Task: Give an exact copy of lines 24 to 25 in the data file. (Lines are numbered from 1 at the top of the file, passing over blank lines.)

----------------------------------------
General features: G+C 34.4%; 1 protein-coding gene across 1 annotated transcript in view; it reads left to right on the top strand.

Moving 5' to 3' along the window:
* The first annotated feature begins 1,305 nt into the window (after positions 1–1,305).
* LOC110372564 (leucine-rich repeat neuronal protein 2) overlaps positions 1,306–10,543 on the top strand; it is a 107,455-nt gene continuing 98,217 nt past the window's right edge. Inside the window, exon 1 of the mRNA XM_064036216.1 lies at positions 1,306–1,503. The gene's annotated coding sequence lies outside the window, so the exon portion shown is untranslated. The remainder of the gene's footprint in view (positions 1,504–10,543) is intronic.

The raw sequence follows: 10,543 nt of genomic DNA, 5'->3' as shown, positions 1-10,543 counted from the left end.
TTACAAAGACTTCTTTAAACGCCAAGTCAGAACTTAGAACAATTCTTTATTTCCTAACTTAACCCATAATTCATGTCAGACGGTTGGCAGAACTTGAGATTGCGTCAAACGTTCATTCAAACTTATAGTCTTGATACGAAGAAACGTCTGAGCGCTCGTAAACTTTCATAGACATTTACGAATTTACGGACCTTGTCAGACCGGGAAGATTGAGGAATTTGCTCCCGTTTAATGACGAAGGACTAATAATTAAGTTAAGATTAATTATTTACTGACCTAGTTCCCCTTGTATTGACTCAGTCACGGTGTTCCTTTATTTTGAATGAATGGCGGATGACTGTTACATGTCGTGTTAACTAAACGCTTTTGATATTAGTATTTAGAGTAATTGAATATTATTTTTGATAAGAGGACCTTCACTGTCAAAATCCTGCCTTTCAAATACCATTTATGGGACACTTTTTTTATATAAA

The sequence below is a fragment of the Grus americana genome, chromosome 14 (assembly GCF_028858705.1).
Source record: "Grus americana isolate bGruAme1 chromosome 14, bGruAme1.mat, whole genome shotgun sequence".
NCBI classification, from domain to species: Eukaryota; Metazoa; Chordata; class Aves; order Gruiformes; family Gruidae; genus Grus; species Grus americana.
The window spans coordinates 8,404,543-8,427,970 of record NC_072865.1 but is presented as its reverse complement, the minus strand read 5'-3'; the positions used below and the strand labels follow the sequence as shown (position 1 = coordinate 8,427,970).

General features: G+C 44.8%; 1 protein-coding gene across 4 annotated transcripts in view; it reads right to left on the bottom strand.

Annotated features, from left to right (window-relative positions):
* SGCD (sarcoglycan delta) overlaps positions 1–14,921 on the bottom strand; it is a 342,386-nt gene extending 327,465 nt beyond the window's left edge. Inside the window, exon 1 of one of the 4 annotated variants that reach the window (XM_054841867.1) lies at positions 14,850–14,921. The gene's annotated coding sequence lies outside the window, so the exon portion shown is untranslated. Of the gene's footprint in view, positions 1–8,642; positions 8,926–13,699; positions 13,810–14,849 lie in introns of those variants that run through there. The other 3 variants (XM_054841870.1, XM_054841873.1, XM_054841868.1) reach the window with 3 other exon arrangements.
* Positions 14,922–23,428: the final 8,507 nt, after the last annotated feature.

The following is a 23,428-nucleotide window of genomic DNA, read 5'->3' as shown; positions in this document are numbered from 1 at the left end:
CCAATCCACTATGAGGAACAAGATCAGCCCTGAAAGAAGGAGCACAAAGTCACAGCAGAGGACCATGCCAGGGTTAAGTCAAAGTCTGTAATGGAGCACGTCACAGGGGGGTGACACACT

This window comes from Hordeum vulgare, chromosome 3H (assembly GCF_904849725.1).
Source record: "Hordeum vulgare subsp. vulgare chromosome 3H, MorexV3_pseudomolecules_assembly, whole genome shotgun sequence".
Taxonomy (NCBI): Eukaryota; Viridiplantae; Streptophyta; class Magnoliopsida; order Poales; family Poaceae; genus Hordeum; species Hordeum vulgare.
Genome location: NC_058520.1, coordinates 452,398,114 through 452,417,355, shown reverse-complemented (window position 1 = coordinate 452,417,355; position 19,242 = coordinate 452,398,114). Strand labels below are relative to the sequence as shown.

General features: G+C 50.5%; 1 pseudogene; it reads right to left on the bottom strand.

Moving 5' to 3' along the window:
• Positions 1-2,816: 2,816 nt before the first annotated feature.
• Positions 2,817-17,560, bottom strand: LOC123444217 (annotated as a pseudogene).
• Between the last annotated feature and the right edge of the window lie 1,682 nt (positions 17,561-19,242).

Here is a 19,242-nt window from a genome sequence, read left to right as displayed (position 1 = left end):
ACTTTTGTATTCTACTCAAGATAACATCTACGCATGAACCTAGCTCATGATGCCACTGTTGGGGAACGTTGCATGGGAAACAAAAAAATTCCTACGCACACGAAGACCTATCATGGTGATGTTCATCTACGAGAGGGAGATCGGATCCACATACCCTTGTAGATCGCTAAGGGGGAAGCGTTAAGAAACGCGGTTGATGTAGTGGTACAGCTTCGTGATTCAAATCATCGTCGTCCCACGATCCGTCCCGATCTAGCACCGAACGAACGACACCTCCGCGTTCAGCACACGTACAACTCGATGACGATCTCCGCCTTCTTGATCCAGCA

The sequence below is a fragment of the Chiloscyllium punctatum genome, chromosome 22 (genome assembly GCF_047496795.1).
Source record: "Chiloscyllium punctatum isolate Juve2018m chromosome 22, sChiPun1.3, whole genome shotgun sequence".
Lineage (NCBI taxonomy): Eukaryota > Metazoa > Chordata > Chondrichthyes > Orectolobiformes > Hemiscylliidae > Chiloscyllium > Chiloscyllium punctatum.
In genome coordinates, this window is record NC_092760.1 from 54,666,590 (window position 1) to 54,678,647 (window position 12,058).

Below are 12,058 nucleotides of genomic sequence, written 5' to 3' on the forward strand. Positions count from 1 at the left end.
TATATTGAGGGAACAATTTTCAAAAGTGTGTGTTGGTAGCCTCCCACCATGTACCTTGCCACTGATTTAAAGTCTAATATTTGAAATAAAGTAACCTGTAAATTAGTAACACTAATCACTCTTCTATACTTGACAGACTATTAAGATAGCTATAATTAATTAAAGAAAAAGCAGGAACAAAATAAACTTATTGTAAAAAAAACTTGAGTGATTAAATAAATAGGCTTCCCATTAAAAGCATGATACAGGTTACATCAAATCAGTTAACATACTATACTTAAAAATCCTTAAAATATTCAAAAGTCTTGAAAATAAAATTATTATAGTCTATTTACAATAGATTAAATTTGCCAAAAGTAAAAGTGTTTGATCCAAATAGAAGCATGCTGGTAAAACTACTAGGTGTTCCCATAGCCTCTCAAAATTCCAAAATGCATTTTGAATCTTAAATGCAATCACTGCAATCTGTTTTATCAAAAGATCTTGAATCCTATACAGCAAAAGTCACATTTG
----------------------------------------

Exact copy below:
• Positions 2,817-17,560, bottom strand: LOC123444217 (annotated as a pseudogene).
• Between the last annotated feature and the right edge of the window lie 1,682 nt (positions 17,561-19,242).